Simon Steffens would later recall that Lima in the years after the Civil War seemed like the kind of place he would not want to be caught dead in.
“When I first came to this town, it did not impress me very favorably. I used to pass through on the railroad, and few towns look inviting when seen from a railway car, and I used to think it was a town where I would not want to be buried, let alone live,” he wrote in a November 1923 reminiscence.
“Since that time,” Steffens added, “I have changed my opinion of it. I am not averse to being buried here, for I would rather be buried here than where I have no acquaintances at all. I do not know whether we can take our acquaintances along where we go or not, but it is something to be buried among old friends.”
Steffens, apart from one short interlude, lived in Lima for more than a half century as the city he first glimpsed through the window of a railway car grew from fewer than 5,000 people to more than 41,000. During that time, he served as high school principal and language teacher, working long enough to usher the grandchildren of former students through the education system.
Steffens was born in Germany on March 10, 1847, and his parents immigrated to the U.S. when he was very young, settling in Wisconsin.
“He received his early education in Sheboygan, Wis., and later attended Heidelberg University at Tiffin,” The Lima News wrote in June 1925. “Following his graduation in 1874 he came to Lima, where he became a teacher in the public schools. He was for many years principal of the high school.”
In August 1873, he married the former Emma Bostich in Fort Wayne. The couple were the parents of four daughters, Edna, Charlotte, Helen and Florence.
In 1885, Steffens was chosen as principal of Lima’s high school.
“For twenty years, with but a single lapse of less than a year when he taught in his native Wisconsin, he has piloted the pupils of the high schools of Lima through the troubulous waters of learning to the smooth harbor of graduation,” the News wrote in June 1905 as the new Central High School opened, “and during all this time no word of reproach or condemnation of his methods has ever been heard.”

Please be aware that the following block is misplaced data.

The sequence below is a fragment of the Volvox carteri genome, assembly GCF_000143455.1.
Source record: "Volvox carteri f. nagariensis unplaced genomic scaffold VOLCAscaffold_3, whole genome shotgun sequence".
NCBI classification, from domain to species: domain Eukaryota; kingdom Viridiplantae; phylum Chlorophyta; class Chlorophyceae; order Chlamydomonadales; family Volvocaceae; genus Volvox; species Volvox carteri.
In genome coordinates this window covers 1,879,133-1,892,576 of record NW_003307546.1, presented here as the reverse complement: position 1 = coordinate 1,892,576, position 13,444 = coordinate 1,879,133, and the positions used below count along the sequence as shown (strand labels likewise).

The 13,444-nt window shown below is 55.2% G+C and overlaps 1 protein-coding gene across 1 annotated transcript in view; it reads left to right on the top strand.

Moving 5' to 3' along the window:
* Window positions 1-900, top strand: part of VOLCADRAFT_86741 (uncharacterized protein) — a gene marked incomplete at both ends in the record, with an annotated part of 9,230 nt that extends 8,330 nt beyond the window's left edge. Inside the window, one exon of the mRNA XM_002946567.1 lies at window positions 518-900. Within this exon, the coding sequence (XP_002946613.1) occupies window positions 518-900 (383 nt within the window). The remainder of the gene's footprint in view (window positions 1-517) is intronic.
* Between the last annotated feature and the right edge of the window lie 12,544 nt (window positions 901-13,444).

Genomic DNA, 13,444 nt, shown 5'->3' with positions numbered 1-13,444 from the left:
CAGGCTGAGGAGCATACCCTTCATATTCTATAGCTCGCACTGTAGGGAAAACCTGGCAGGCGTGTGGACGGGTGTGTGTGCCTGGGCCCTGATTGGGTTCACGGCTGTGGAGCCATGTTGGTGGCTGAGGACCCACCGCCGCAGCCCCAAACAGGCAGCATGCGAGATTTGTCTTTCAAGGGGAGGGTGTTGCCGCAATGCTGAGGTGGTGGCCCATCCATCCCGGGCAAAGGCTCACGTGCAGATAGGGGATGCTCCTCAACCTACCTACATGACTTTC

Twenty years after starting with “not more than 100 pupils” in the high school, the News added, Steffens guided 150 boys and 198 girls to “the smooth harbor of graduation” in 1905.
“Of a quiet, unobtrusive personality, yet with a dogged perseverance and unflagging energy, he has been the man for the place, which fact is strongly attested by the high position occupied by Lima high school,” the News added.
On September 24, 1898, a violent storm, described by the Allen County Republican-Gazette as a “cyclone,” blew off the bell tower and most of the third floor of the East school building and left Steffens a high school principal without a high school.
“The room occupied by Prof. Steffens, which is in the second floor of the tower, is filled with debris and every thing is wrecked,” the Republican-Gazette wrote. Fortunately, the storm struck on a Saturday.
Lima High students completed the year at the Lima College, which was located on the northwest corner of North Jameson and Rice avenues before moving into more permanent quarters in the Holland Block at Main and High streets the following fall.